Sometimes blessings occur when we least expect them, but a lack of planning for such blessings can have unpleasant results. In the recent case of Maher v. Iglikova, a Florida court dealt with the ramifications of an unexpected blessing: the discovery of a previously unknown child.

Mr. Maher executed a will in 2001, but unfortunately disappeared in 2004 and was declared dead some years later. At the time Mr. Maher executed his will, he thought he had one child – a son. Yet, about one year after executing his will, Mr. Maher learned he had another child—a daughter – who was born in 2000. Mr. Maher confirmed that he was the girl’s father and then financially supported her.  But, he never updated his will.  So, after Mr. Maher’s death, a question arose: how does Florida law treat a child born before a will was signed but unknown, until afterwards? Would Florida law provide a way for the daughter to be included in the will?

The Florida legislature has tried to help people take care of children who come into their lives after a will is signed.  Florida law provides that a “pretermitted child”, a child either “born” or “adopted” after a will is made, inherits not under the will but under a statute that entitles the child to share equally with any other children.  Because the daughter was born before the will was made, she argued that her father’s acknowledgment of paternity and financial support legally constituted an “adoption” after the will was made, thus making her a pretermitted child entitled to share equally with the son under the statute.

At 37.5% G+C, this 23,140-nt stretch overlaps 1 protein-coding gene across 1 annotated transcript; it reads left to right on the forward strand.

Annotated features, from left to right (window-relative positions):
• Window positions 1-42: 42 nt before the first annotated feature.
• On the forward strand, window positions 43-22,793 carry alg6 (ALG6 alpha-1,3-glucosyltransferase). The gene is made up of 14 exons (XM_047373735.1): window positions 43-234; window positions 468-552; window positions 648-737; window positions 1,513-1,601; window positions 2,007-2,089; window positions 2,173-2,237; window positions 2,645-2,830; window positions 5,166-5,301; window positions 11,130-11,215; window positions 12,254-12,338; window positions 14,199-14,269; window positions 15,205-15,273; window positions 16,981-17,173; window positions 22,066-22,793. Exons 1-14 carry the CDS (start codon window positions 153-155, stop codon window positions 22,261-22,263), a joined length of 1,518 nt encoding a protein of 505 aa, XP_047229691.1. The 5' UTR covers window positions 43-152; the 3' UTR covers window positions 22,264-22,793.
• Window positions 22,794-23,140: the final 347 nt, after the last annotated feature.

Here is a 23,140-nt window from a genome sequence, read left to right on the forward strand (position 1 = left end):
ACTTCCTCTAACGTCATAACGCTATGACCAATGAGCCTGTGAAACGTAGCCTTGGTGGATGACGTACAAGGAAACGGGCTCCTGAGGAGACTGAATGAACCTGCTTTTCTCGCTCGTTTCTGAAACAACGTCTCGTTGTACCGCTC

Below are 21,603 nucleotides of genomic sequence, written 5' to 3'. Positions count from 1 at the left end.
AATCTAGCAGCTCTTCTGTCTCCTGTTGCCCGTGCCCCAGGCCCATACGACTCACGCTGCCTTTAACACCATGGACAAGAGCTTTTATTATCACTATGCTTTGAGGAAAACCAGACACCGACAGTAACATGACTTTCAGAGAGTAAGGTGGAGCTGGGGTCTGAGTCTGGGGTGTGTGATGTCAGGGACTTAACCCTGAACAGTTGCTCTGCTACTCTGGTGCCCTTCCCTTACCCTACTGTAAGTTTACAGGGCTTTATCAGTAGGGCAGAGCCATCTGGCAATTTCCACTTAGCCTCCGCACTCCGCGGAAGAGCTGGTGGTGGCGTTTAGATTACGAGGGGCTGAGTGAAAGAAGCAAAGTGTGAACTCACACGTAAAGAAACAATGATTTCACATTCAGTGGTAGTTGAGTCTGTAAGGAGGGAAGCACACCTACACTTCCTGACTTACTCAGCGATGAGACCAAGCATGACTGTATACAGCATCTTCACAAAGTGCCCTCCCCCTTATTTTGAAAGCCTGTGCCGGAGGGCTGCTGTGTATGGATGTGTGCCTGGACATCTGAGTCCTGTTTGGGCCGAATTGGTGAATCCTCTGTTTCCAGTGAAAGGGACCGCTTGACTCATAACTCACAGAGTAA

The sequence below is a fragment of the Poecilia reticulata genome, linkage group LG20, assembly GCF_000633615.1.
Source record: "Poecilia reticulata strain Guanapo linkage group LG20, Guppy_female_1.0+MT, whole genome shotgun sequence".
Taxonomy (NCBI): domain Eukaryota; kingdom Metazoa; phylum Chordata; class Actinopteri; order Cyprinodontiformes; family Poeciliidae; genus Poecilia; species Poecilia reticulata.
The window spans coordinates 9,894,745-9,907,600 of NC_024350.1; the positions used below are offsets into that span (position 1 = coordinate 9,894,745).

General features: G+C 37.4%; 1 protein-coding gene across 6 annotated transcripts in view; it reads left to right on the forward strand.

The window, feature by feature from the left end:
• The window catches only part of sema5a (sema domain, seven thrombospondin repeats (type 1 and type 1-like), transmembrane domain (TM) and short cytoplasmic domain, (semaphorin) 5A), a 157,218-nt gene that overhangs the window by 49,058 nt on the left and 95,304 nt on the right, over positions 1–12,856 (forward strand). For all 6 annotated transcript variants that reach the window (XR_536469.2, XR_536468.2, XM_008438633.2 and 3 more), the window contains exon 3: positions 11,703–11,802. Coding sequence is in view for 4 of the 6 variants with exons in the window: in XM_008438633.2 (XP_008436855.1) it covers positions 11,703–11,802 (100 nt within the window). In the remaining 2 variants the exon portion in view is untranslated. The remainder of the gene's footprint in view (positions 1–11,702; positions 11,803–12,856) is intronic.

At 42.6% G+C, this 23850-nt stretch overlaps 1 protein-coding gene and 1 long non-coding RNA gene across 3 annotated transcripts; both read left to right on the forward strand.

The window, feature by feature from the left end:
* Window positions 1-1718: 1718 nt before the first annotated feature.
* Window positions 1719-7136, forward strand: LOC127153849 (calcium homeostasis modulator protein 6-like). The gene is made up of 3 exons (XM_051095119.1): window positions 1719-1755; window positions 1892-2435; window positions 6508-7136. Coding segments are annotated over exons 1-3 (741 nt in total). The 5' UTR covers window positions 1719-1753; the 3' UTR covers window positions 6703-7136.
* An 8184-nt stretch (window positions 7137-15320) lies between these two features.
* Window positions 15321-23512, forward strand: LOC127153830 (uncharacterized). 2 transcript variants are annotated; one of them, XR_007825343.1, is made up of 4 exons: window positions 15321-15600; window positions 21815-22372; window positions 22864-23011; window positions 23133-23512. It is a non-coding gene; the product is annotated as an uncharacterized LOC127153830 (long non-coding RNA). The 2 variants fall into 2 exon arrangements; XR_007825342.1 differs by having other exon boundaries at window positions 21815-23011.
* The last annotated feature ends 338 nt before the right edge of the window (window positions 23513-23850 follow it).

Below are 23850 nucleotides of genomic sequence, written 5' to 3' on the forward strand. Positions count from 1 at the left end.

Unfortunately for the daughter, the Court held that she was not a pretermitted child because Mr. Maher’s acknowledgment, financial support and even a court ruling changing her birth certificate to show Mr. Maher as her father did not amount to “adoption.”  Thus, the daughter lost her claim to share equally in the estate. Worse, the daughter and son suffered collateral damages. Because Mr. Maher failed to update his will once he discovered his daughter, he left open the question of how much inheritance he intended her to have. Thus, the son and daughter ended up suing each other to resolve the question. (And the case went to trial and through an appeal—both costly prospects.)

Mr. Maher could have prevented the wasting of his estate assets and family friction merely by updating his will to clarify his wishes. If you would like to learn more about how we help our clients create estate plans, and  keep them updated, you are welcome to attend one of our monthly “Truth About Estate Planning” workshops. Because adoptions can create different issues in estate planning, we will begin a series of articles on adoptions in our next newsletter.

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